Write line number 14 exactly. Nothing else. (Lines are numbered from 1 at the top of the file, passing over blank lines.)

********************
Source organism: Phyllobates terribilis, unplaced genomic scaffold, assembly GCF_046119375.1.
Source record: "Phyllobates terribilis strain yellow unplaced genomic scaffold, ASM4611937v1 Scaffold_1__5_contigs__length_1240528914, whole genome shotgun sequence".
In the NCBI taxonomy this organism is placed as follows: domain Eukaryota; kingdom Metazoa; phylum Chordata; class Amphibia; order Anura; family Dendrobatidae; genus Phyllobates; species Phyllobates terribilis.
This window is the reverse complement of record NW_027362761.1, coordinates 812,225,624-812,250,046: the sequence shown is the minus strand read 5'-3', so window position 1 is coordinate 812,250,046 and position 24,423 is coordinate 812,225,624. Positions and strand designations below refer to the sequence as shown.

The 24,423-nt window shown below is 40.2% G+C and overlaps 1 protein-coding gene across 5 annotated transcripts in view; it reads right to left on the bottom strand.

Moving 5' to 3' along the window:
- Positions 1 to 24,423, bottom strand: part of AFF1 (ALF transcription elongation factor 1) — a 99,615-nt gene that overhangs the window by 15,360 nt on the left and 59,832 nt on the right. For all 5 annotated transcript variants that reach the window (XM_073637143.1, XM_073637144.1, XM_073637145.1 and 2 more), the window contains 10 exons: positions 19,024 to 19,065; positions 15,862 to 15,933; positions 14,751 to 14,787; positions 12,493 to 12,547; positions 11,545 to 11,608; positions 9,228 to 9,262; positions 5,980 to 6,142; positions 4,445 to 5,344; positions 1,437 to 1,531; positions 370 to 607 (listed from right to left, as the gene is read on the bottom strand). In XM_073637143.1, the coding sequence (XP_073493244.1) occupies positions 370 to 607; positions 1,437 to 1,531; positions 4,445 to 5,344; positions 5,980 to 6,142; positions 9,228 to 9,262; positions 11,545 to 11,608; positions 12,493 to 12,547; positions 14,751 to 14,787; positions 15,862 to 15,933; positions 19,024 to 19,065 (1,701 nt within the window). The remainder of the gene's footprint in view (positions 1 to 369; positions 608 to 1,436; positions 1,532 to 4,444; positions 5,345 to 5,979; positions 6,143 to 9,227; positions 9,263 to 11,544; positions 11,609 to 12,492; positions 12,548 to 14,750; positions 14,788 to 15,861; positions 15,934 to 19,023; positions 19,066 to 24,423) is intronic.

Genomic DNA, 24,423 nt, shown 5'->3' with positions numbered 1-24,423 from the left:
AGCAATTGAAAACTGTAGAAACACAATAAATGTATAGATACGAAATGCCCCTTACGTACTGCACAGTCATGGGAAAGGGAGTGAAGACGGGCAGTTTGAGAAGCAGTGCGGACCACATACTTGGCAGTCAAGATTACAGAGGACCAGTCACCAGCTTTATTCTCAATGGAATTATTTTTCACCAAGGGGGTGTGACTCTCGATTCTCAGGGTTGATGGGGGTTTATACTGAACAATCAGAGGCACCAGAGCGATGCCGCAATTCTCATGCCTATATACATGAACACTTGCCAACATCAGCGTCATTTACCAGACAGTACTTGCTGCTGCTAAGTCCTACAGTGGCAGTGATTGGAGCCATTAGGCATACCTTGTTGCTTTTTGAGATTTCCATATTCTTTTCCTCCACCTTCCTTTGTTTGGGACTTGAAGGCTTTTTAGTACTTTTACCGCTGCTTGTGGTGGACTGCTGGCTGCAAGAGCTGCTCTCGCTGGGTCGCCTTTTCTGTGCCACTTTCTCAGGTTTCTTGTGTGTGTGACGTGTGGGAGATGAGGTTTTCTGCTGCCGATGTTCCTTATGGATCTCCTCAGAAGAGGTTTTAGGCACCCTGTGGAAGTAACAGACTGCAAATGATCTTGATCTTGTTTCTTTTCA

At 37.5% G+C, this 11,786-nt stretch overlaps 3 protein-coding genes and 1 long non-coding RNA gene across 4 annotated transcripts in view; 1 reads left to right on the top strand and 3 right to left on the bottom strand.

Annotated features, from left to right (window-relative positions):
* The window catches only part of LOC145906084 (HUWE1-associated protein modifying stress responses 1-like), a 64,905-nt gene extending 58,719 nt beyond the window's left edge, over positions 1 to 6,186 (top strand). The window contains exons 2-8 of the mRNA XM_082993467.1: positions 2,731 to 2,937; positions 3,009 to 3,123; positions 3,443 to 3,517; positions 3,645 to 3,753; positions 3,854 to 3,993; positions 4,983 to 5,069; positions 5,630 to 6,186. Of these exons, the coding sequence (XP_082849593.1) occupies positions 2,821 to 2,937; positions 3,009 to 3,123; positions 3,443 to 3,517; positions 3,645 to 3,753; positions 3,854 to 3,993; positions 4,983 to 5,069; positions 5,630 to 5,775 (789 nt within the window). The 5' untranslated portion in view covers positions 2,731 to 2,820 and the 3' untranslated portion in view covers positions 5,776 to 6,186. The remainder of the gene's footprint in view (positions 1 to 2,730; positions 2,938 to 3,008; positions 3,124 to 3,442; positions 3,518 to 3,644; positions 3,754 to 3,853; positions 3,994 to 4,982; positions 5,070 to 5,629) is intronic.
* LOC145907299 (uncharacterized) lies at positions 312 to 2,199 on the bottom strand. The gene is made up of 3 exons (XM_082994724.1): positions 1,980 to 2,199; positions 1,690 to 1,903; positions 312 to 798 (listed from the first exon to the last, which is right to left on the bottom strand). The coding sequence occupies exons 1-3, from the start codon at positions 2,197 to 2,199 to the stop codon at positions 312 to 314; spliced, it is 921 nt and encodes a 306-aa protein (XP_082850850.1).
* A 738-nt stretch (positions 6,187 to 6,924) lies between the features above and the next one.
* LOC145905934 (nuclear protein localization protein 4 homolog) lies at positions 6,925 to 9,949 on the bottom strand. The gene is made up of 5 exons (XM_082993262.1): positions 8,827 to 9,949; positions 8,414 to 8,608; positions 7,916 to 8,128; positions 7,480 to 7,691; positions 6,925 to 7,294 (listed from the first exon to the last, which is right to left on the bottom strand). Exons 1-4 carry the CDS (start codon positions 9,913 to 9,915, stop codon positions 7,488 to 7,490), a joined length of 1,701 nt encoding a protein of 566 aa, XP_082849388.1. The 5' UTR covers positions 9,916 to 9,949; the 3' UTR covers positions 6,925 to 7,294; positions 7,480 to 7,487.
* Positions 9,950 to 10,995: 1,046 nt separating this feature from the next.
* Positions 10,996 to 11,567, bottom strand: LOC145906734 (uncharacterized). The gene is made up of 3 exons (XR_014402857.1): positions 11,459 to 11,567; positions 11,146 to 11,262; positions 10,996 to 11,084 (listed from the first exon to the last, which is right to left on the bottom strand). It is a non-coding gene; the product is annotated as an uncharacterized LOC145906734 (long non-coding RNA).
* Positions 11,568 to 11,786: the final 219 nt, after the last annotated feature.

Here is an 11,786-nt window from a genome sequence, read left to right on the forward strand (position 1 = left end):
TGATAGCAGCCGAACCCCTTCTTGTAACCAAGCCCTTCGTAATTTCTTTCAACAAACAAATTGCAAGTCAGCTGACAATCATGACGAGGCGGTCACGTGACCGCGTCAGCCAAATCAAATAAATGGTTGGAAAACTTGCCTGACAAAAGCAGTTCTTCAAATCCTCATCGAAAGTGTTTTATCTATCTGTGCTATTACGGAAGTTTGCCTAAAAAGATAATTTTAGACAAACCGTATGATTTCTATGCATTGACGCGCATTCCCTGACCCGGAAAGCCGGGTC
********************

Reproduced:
* A 738-nt stretch (positions 6,187 to 6,924) lies between the features above and the next one.